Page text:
Display All Posts
Search by Topic:
- Bed time (6)
- Caring for Yourself as a Parent (2)
- Children and Eating (1)
- Daylight Savings Time (1)
- Dealing with a crisis (5)
- Emotion Coaching (12)
- Establishing Clear Limits (6)
- Getting children to help (1)
- Giving In (3)
- Helping Children Learn to Share (1)
- Holidays (8)
- Meltdowns (8)
- Morning Routines (1)
- Pacifier (1)
- Parenting (keeping your cool) (4)
- Parenting during the Pandemic (8)
- Parenting Style (1)
- Power Struggles (9)
- School (4)
- Sharing (2)
- Sleep (7)
- Summer (1)
- Talking about Race with Your Children (1)
- Time-out (1)
- Toilet Training (2)
- Whining (1)
- Words to use in the Heat of the Moment (7)
- Working from Home (1)
- When your child yells at you: Expecting and teaching respectful behavior
- 5 Tips to Stop the 'Strike out Tantrums:' Hitting, Biting, Kicking and Name-calling
- Do punishments teach? Does a child need to suffer to learn?
- No More Begging to Get Your Child to Do What you Ask
- Ten Steps to a Peaceful Bedtime for Your Spirited Child
Children, Chores and Conflict: Do They Really have to Go Together?
“Pick up your shoes.” “Clean your room.” “Put away your toys.” “Set the table.” Whenever, these directives cross your mind, odds are an internal battle begins. Part of you believes the kids should be helping. Yet it’s as though there is a war going on in your head.
- One voice shouts, “It’s good for them to help. They’ll learn responsibility.”
- While another counters, “It’s not worth the fight.”
- Or, “I can do it ten times faster and better, if I just do it myself.”
- And then again, there might be one with a tinge of guilt whispering, “They are too young, maybe later.”
Included in our top ten most frequently voiced power struggle scenarios, is chores.
Or, more specifically, “How do we get the kids to do chores without throwing down the gauntlet, hurling threats and screaming at one another?”
Winning cooperation begins with us ending the wrestling match in our head by figuring out, why we are bothering to include the kids in family chores in the first place.
It is true; you can do any of the aforementioned tasks more efficiently and effectively than your child. However, by doing so you maybe, robbing your child of the opportunity to learn your family values.
- For example, in your family do you believe;
- It is important that everyone works together?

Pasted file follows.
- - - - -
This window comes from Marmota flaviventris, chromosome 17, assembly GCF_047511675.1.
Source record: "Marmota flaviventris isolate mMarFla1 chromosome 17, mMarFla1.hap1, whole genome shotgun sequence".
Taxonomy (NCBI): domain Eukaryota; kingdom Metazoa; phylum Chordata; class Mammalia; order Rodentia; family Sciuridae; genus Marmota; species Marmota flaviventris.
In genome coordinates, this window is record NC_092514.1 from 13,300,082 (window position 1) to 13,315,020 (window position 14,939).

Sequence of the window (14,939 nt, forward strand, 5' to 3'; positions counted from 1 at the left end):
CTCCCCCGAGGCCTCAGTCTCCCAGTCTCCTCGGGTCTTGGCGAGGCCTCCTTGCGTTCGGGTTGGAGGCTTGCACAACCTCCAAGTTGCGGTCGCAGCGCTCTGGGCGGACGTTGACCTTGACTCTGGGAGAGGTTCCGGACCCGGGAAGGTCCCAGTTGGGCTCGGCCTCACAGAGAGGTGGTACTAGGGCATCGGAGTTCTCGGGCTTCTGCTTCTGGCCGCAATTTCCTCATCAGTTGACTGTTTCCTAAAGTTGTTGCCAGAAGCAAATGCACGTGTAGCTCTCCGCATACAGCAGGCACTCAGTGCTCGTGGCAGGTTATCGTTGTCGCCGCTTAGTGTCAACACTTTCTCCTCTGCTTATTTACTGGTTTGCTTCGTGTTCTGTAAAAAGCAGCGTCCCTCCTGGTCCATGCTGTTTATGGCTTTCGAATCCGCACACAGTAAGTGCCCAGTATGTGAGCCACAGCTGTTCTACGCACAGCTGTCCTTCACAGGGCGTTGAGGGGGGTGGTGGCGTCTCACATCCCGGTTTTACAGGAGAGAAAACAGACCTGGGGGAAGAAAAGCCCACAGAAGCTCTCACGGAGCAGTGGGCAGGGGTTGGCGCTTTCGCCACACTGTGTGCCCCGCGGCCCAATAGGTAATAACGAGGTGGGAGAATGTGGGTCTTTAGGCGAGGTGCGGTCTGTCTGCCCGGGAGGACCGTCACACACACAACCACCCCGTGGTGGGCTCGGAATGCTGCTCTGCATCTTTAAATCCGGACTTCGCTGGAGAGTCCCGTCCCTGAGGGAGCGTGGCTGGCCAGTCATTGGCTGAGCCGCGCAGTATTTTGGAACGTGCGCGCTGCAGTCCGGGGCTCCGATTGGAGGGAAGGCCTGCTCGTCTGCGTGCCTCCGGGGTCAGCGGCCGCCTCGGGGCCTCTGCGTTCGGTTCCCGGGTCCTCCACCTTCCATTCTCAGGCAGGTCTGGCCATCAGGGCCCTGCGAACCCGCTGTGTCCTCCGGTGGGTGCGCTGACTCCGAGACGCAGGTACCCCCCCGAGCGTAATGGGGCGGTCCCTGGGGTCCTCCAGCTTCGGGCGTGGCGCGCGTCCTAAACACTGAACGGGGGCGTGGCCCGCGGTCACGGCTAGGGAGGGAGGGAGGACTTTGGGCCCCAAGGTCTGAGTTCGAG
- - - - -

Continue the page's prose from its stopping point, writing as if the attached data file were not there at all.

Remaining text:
- Or, do you want your child to learn to be responsible?
- What about the ability to care for one’s self? Is that an essential life skill you desire for the kids?
Completing chores provide the opportunity to teach all of these lessons.
Once you clearly understand why you are putting forth the energy to include your children in chores, your confidence will rise. When that occurs, the kids will resist much less than you might expect. They sense, there is no way around this one. So what can you expect at different ages? Here is a list Lynn and I have put together as a potential guideline
Chores for Different Ages
Yes, even babies can begin to “take responsibility.” Before you whip off that sock, simply pull it off the 5-month-old’s heel and let him drag it off! Before you drop your eleven-month-old's pants, stand her up, ask her to help tug them to her knees and let her push them to her ankles. By slowing down and involving her, not only will you win cooperation, but you’ll be teaching the embryonic lessons of taking responsibility for self care.
Lunch is finished at Paidea, Lynn’s child care center and all 12 toddlers, beginning at age 15 months of age, slide out of their chairs, stopping to dump their trash in the garbage can, put their cup in the sink and push their chair back in to the table. It can be done. The secret is taking the time to do it, every time.
Here are a few more:
- Handing you toys as you put them away on the shelf.
- Getting their diaper for you to help them change.
- Sorting socks or silverware from the dishwasher
- Picking up shoes and putting them
- Using little brooms and dustpans
- All of the above
- Beginning to pull up sheets and covers on their beds
- Helping with yard work
- Washing cars
- Stirring, mixing , scrubbing potatoes or carrots, tearing lettuce
- Table setting
- Clearing the table
- Sorting laundry
- Learning to fold clothes
- Picking up their room
- Carrying out trash
- Taking care of pets
- Washing dishes
- Loading the dishwasher
- Helping prepare meals
Our list is just a “start.” Please let us know what tasks your children are doing. What strategies help you to slow down, and allow your children to discover what they can accomplish?